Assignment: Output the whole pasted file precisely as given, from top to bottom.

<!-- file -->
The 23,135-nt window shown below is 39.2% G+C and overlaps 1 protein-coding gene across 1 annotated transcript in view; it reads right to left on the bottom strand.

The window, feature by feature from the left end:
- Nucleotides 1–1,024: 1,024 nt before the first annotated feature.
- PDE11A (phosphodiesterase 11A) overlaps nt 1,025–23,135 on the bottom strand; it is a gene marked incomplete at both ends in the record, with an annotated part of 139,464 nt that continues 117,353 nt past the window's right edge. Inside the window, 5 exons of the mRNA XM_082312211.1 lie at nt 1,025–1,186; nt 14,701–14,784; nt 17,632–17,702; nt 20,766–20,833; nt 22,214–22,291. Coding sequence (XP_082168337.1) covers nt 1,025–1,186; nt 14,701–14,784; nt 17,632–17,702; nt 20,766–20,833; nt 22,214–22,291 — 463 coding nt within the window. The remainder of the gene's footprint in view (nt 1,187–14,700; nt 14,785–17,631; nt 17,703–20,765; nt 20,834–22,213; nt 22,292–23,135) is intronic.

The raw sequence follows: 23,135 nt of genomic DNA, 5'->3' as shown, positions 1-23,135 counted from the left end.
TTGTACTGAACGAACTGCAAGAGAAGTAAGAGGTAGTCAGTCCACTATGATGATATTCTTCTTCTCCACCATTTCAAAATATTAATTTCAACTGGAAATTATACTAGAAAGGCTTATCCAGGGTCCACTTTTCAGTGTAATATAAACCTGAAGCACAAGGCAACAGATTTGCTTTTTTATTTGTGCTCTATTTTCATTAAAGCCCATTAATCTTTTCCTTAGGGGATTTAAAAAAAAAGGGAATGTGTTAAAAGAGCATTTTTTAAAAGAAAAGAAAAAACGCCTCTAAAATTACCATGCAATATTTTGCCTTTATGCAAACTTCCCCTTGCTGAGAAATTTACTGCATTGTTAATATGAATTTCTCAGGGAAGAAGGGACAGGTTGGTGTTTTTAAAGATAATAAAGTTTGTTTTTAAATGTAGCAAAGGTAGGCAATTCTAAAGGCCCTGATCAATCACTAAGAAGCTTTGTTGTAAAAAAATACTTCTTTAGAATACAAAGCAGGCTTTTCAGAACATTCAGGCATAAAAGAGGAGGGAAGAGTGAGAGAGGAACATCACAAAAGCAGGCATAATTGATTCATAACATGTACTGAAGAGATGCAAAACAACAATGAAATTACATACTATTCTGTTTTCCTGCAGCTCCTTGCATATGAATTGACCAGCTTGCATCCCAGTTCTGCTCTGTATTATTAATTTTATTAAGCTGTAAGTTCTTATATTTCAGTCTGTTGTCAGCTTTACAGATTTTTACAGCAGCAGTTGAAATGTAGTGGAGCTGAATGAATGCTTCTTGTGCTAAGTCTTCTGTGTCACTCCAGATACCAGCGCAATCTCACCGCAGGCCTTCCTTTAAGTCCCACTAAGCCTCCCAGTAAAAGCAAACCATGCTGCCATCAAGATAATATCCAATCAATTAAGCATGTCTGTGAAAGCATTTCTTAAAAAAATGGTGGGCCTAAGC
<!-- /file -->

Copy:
The 23,135-nt window shown below is 39.2% G+C and overlaps 1 protein-coding gene across 1 annotated transcript in view; it reads right to left on the bottom strand.

The window, feature by feature from the left end:
- Nucleotides 1–1,024: 1,024 nt before the first annotated feature.
- PDE11A (phosphodiesterase 11A) overlaps nt 1,025–23,135 on the bottom strand; it is a gene marked incomplete at both ends in the record, with an annotated part of 139,464 nt that continues 117,353 nt past the window's right edge. Inside the window, 5 exons of the mRNA XM_082312211.1 lie at nt 1,025–1,186; nt 14,701–14,784; nt 17,632–17,702; nt 20,766–20,833; nt 22,214–22,291. Coding sequence (XP_082168337.1) covers nt 1,025–1,186; nt 14,701–14,784; nt 17,632–17,702; nt 20,766–20,833; nt 22,214–22,291 — 463 coding nt within the window. The remainder of the gene's footprint in view (nt 1,187–14,700; nt 14,785–17,631; nt 17,703–20,765; nt 20,834–22,213; nt 22,292–23,135) is intronic.

The raw sequence follows: 23,135 nt of genomic DNA, 5'->3' as shown, positions 1-23,135 counted from the left end.
TTGTACTGAACGAACTGCAAGAGAAGTAAGAGGTAGTCAGTCCACTATGATGATATTCTTCTTCTCCACCATTTCAAAATATTAATTTCAACTGGAAATTATACTAGAAAGGCTTATCCAGGGTCCACTTTTCAGTGTAATATAAACCTGAAGCACAAGGCAACAGATTTGCTTTTTTATTTGTGCTCTATTTTCATTAAAGCCCATTAATCTTTTCCTTAGGGGATTTAAAAAAAAAGGGAATGTGTTAAAAGAGCATTTTTTAAAAGAAAAGAAAAAACGCCTCTAAAATTACCATGCAATATTTTGCCTTTATGCAAACTTCCCCTTGCTGAGAAATTTACTGCATTGTTAATATGAATTTCTCAGGGAAGAAGGGACAGGTTGGTGTTTTTAAAGATAATAAAGTTTGTTTTTAAATGTAGCAAAGGTAGGCAATTCTAAAGGCCCTGATCAATCACTAAGAAGCTTTGTTGTAAAAAAATACTTCTTTAGAATACAAAGCAGGCTTTTCAGAACATTCAGGCATAAAAGAGGAGGGAAGAGTGAGAGAGGAACATCACAAAAGCAGGCATAATTGATTCATAACATGTACTGAAGAGATGCAAAACAACAATGAAATTACATACTATTCTGTTTTCCTGCAGCTCCTTGCATATGAATTGACCAGCTTGCATCCCAGTTCTGCTCTGTATTATTAATTTTATTAAGCTGTAAGTTCTTATATTTCAGTCTGTTGTCAGCTTTACAGATTTTTACAGCAGCAGTTGAAATGTAGTGGAGCTGAATGAATGCTTCTTGTGCTAAGTCTTCTGTGTCACTCCAGATACCAGCGCAATCTCACCGCAGGCCTTCCTTTAAGTCCCACTAAGCCTCCCAGTAAAAGCAAACCATGCTGCCATCAAGATAATATCCAATCAATTAAGCATGTCTGTGAAAGCATTTCTTAAAAAAATGGTGGGCCTAAGC